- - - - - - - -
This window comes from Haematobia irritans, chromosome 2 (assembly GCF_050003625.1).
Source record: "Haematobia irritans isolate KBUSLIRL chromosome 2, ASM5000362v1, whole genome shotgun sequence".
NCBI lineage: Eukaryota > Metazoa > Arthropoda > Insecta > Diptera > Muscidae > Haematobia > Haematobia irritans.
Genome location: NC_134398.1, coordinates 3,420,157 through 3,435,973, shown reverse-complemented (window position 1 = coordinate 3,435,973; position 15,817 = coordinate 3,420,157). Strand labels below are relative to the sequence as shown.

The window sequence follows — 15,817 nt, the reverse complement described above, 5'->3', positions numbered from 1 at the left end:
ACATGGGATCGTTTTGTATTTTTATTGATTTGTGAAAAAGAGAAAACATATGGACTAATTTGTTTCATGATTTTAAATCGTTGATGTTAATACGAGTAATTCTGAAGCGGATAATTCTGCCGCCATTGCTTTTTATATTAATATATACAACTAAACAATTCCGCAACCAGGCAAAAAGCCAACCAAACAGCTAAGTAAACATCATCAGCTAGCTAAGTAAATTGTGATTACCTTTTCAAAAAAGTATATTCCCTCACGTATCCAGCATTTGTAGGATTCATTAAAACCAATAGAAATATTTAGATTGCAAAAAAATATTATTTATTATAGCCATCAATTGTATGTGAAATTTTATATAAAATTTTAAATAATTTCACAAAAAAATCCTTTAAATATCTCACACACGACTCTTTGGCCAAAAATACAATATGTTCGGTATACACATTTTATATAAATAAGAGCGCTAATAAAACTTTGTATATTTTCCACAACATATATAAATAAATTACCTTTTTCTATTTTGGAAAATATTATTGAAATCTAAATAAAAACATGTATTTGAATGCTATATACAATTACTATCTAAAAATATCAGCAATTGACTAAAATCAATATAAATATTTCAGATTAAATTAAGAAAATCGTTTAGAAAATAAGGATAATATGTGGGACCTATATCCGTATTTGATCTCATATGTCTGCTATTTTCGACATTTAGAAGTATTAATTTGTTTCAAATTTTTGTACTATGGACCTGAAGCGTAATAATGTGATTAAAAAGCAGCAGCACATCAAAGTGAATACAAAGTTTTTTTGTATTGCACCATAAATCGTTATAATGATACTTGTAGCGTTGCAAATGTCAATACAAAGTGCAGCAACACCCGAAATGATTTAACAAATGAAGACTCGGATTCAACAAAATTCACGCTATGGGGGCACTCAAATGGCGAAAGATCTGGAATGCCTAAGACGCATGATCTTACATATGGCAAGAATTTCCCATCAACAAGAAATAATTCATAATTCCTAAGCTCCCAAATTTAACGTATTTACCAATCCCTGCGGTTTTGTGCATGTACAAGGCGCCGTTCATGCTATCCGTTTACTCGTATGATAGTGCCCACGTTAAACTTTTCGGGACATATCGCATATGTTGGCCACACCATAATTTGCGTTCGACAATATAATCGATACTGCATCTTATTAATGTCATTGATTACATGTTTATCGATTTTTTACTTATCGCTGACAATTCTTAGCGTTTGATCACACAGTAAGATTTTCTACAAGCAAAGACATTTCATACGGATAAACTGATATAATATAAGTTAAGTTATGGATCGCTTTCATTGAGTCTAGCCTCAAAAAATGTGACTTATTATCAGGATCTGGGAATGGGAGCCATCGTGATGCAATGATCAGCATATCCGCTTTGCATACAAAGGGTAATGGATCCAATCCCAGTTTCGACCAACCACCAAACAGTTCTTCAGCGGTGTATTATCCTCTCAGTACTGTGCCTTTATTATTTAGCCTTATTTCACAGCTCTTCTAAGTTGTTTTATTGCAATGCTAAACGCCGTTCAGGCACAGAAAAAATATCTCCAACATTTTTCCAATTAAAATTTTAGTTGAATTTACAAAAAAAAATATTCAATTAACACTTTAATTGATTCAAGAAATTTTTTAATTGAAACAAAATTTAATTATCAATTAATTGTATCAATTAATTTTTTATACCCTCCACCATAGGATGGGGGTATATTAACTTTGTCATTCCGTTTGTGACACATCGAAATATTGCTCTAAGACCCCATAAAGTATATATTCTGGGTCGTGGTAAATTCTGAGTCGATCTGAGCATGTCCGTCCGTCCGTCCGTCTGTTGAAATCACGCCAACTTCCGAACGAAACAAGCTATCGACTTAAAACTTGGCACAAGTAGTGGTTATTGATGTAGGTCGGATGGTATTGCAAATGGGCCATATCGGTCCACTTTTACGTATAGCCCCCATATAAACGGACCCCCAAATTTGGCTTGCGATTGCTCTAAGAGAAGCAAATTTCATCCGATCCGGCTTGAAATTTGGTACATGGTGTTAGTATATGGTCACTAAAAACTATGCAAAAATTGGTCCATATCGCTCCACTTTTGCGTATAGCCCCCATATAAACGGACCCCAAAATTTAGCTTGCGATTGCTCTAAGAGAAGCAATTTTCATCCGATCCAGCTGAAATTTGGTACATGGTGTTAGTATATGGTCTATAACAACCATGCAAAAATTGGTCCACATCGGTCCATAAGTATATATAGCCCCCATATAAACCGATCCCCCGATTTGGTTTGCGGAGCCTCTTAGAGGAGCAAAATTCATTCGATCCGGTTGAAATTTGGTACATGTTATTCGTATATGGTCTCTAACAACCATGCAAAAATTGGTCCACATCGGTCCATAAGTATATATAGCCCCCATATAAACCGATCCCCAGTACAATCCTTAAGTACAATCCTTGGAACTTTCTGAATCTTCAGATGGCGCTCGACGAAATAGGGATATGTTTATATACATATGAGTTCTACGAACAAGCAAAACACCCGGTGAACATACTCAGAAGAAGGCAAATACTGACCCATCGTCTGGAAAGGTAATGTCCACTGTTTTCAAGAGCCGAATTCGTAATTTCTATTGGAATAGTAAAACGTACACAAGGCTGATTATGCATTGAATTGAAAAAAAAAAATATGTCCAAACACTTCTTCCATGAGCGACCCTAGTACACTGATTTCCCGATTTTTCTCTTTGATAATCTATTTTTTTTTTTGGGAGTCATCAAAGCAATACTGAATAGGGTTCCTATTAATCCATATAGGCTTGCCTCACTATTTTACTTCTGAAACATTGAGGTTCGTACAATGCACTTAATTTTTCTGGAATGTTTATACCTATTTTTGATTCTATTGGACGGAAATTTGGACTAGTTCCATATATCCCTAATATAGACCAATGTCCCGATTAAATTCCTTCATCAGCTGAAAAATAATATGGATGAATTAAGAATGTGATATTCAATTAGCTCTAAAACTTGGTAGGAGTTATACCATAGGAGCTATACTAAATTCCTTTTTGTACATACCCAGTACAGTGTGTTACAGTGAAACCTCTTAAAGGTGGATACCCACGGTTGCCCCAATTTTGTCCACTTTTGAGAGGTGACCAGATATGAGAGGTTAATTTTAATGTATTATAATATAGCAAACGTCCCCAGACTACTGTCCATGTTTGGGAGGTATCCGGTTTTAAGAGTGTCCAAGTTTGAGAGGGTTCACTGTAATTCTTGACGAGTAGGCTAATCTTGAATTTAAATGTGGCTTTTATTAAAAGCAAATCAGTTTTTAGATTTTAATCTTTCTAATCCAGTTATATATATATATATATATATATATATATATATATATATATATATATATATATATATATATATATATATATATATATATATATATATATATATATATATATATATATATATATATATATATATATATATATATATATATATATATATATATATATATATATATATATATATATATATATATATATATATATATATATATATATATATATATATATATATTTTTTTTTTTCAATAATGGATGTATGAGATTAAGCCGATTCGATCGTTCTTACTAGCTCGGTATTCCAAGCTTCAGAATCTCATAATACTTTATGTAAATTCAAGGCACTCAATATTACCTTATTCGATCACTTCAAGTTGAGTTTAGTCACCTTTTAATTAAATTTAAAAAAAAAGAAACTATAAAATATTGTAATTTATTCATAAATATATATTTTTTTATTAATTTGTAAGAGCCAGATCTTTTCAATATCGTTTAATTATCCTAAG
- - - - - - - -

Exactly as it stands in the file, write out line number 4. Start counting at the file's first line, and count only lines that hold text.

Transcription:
Genome location: NC_134398.1, coordinates 3,420,157 through 3,435,973, shown reverse-complemented (window position 1 = coordinate 3,435,973; position 15,817 = coordinate 3,420,157). Strand labels below are relative to the sequence as shown.